Over the weekend, the chemical ship "Stolt Groenland" suffered a massive explosion in the port of Ulsan, Korea.
Yeah, that's no joke, and amazingly, despite 10 injuries, mostly among the terminal staff, nobody was killed! Very lucky there. Less lucky was the ship next to it, the "Bow Dalien" who suffered as a result.
It's believed that the Stolt Groenland was carrying styrene, which may be the cargo that blew up.
Both Stolt Carriers and Odfjell Seachem, the owners of these vessels, have lost ships to explosions in the past. There's a certain amount of fatalism in dealing with casualties in the chemical trade. In speaking of this disaster with the dockman at a local fuel terminal that also tends to chemical ships, the man's response was along the lines of 'Well, that's what chemical ships do; they explode.'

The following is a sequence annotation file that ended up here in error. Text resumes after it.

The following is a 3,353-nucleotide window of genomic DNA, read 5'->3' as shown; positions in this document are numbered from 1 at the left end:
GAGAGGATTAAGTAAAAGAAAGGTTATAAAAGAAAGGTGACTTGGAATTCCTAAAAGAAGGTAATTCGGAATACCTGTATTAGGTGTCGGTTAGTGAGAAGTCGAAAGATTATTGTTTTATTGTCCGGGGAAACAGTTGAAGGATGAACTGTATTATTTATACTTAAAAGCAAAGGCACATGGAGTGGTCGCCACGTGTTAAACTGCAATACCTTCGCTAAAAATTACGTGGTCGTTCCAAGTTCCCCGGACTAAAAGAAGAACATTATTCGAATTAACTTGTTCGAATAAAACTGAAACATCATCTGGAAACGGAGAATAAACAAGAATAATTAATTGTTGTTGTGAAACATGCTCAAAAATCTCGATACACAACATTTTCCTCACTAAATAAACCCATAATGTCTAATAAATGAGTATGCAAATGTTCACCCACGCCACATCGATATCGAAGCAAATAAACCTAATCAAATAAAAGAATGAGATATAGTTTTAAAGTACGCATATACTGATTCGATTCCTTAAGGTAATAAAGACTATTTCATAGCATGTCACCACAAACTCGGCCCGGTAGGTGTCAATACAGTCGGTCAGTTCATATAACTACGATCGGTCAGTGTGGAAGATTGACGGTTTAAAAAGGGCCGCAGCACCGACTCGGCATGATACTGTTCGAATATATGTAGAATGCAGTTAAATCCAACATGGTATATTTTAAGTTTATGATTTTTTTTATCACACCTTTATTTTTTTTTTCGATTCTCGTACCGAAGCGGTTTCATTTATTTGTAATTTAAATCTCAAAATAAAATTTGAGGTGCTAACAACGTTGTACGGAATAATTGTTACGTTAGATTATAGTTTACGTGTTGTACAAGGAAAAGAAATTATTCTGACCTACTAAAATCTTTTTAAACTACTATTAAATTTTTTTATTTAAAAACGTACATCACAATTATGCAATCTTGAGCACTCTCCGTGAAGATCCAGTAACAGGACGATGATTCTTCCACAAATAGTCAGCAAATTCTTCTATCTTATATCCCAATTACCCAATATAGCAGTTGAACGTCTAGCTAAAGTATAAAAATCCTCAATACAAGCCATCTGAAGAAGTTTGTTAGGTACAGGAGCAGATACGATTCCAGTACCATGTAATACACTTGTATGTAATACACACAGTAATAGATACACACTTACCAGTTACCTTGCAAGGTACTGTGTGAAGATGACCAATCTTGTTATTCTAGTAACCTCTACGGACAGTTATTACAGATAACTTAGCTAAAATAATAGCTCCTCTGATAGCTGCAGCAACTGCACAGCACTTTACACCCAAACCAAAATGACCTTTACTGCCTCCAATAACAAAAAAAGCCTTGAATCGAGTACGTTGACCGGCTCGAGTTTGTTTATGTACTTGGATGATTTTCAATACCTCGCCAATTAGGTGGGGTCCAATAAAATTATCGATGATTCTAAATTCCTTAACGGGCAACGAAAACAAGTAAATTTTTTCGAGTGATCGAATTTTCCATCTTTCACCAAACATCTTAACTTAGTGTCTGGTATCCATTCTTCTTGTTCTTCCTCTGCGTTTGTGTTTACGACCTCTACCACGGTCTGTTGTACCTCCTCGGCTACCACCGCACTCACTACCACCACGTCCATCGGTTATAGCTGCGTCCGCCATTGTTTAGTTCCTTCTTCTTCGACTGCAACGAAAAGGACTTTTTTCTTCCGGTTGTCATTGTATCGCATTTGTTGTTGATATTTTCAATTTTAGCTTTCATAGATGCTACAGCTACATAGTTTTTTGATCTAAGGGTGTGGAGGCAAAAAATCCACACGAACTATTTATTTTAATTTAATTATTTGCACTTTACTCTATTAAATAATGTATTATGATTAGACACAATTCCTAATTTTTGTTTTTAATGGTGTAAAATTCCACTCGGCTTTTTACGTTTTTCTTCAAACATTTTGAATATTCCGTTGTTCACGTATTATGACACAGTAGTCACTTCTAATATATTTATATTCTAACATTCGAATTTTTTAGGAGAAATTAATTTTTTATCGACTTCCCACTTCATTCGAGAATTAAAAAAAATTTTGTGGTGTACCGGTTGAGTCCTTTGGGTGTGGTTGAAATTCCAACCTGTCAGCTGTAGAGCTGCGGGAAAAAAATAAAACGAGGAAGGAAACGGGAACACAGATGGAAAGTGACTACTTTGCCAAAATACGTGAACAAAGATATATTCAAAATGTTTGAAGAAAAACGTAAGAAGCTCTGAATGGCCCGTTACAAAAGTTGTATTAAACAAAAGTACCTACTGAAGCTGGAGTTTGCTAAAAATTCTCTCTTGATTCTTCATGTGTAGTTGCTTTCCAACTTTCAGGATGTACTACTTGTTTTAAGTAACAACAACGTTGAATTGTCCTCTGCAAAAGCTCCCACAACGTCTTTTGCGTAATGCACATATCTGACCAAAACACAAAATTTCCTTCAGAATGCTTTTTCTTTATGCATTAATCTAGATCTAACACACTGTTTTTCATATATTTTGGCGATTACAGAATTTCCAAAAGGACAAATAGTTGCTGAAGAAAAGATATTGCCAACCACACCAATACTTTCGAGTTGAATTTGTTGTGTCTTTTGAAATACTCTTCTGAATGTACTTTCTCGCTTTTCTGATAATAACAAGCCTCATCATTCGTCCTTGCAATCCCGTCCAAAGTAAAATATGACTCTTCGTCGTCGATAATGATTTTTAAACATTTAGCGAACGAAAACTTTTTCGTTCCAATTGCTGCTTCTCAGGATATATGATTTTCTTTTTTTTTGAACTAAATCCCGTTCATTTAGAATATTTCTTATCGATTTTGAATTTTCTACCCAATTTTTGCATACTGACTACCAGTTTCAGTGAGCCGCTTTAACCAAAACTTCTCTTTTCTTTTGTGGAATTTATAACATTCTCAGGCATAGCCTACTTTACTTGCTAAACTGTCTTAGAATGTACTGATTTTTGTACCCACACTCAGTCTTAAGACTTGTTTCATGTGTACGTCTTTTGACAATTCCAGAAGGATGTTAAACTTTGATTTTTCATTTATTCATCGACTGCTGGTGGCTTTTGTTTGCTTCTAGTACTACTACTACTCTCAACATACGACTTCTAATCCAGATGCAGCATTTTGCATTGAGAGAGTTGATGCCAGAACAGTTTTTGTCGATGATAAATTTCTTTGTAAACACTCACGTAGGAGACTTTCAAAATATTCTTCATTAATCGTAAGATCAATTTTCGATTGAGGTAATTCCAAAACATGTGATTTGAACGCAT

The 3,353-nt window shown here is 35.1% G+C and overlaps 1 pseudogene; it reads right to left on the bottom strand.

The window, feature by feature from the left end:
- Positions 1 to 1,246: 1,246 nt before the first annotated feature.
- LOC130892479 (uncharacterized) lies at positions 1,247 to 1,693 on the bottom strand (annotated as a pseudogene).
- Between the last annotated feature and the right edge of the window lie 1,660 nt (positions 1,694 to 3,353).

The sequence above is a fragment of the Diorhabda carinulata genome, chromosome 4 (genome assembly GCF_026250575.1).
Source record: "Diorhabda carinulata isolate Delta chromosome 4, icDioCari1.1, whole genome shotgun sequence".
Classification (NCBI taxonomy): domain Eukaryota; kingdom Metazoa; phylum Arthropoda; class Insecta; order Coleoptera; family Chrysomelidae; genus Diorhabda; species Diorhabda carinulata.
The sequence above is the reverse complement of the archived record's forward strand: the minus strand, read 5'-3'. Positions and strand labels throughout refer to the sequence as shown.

There's some interesting video at the following link. I've got a shitty signal connection today so I can't embed better video here, because I am in New York, and it's apparently a savage wasteland where 4g is taboo.
The first video shown is from the perspective of the crew of the Bow Dalian, who were abandoning ship, a reasonable reaction to having the ship next to you blow up, when you're on a godamned floating bomb yourself.
I remember the "Bow Mariner" incident off of Virginia about 15 years ago. I was in the Gulf of Mexico at the time working. That one was deeply upsetting to me because I was just learning tanker operations like tank cleaning, improper performance of which caused that particular ship to explode.
The cause of the Stolt Groenland explosion is as yet unknown. Styrene is extremely volatile, and accidents have happened before.
I thought that's what a bathroom cabinet was for
40 minutes ago